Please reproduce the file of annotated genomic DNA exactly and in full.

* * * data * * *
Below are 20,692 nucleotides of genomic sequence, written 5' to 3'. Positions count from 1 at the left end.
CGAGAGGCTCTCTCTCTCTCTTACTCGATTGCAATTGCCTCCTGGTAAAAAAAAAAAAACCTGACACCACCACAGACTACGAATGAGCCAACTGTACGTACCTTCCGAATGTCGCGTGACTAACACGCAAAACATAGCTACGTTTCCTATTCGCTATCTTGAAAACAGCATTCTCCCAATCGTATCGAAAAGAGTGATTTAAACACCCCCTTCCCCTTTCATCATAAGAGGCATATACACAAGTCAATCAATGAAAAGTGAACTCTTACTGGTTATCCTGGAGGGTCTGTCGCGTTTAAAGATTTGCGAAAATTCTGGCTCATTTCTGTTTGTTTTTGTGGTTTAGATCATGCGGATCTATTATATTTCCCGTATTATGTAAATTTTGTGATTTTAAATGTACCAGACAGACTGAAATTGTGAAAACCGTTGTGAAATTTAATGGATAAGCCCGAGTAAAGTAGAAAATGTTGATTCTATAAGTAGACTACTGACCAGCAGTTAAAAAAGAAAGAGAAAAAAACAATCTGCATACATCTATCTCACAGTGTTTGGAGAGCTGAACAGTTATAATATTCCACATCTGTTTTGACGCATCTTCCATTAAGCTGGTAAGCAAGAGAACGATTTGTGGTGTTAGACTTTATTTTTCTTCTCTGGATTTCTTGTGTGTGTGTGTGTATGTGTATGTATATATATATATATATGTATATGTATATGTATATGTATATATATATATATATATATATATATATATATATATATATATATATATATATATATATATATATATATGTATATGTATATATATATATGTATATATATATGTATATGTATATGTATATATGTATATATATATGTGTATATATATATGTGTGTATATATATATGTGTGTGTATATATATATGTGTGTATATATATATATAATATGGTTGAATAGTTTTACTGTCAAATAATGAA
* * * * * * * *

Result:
Below are 20,692 nucleotides of genomic sequence, written 5' to 3'. Positions count from 1 at the left end.
CGAGAGGCTCTCTCTCTCTCTTACTCGATTGCAATTGCCTCCTGGTAAAAAAAAAAAAACCTGACACCACCACAGACTACGAATGAGCCAACTGTACGTACCTTCCGAATGTCGCGTGACTAACACGCAAAACATAGCTACGTTTCCTATTCGCTATCTTGAAAACAGCATTCTCCCAATCGTATCGAAAAGAGTGATTTAAACACCCCCTTCCCCTTTCATCATAAGAGGCATATACACAAGTCAATCAATGAAAAGTGAACTCTTACTGGTTATCCTGGAGGGTCTGTCGCGTTTAAAGATTTGCGAAAATTCTGGCTCATTTCTGTTTGTTTTTGTGGTTTAGATCATGCGGATCTATTATATTTCCCGTATTATGTAAATTTTGTGATTTTAAATGTACCAGACAGACTGAAATTGTGAAAACCGTTGTGAAATTTAATGGATAAGCCCGAGTAAAGTAGAAAATGTTGATTCTATAAGTAGACTACTGACCAGCAGTTAAAAAAGAAAGAGAAAAAAACAATCTGCATACATCTATCTCACAGTGTTTGGAGAGCTGAACAGTTATAATATTCCACATCTGTTTTGACGCATCTTCCATTAAGCTGGTAAGCAAGAGAACGATTTGTGGTGTTAGACTTTATTTTTCTTCTCTGGATTTCTTGTGTGTGTGTGTGTATGTGTATGTATATATATATATATATGTATATGTATATGTATATGTATATATATATATATATATATATATATATATATATATATATATATATATATATATATATATATATATATGTATATGTATATATATATATGTATATATATATGTATATGTATATGTATATATGTATATATATATGTGTATATATATATGTGTGTATATATATATGTGTGTGTATATATATATGTGTGTATATATATATATAATATGGTTGAATAGTTTTACTGTCAAATAATGAA